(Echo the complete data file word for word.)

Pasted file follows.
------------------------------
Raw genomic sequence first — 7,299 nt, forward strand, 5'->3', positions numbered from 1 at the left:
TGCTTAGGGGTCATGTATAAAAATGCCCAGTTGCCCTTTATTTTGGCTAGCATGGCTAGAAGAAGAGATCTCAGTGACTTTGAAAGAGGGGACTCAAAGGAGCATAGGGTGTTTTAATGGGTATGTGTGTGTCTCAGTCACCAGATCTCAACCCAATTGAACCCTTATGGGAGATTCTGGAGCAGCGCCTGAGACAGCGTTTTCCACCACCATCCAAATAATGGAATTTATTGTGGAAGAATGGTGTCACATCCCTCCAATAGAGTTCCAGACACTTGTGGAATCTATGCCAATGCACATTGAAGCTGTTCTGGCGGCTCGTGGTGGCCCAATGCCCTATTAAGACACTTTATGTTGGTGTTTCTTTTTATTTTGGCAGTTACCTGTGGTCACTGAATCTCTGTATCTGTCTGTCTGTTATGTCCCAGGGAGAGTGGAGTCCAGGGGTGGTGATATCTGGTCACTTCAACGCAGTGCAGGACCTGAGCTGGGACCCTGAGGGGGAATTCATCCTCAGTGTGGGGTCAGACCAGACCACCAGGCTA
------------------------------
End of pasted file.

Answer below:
Raw genomic sequence first — 7,299 nt, forward strand, 5'->3', positions numbered from 1 at the left:
TGCTTAGGGGTCATGTATAAAAATGCCCAGTTGCCCTTTATTTTGGCTAGCATGGCTAGAAGAAGAGATCTCAGTGACTTTGAAAGAGGGGACTCAAAGGAGCATAGGGTGTTTTAATGGGTATGTGTGTGTCTCAGTCACCAGATCTCAACCCAATTGAACCCTTATGGGAGATTCTGGAGCAGCGCCTGAGACAGCGTTTTCCACCACCATCCAAATAATGGAATTTATTGTGGAAGAATGGTGTCACATCCCTCCAATAGAGTTCCAGACACTTGTGGAATCTATGCCAATGCACATTGAAGCTGTTCTGGCGGCTCGTGGTGGCCCAATGCCCTATTAAGACACTTTATGTTGGTGTTTCTTTTTATTTTGGCAGTTACCTGTGGTCACTGAATCTCTGTATCTGTCTGTCTGTTATGTCCCAGGGAGAGTGGAGTCCAGGGGTGGTGATATCTGGTCACTTCAACGCAGTGCAGGACCTGAGCTGGGACCCTGAGGGGGAATTCATCCTCAGTGTGGGGTCAGACCAGACCACCAGGCTA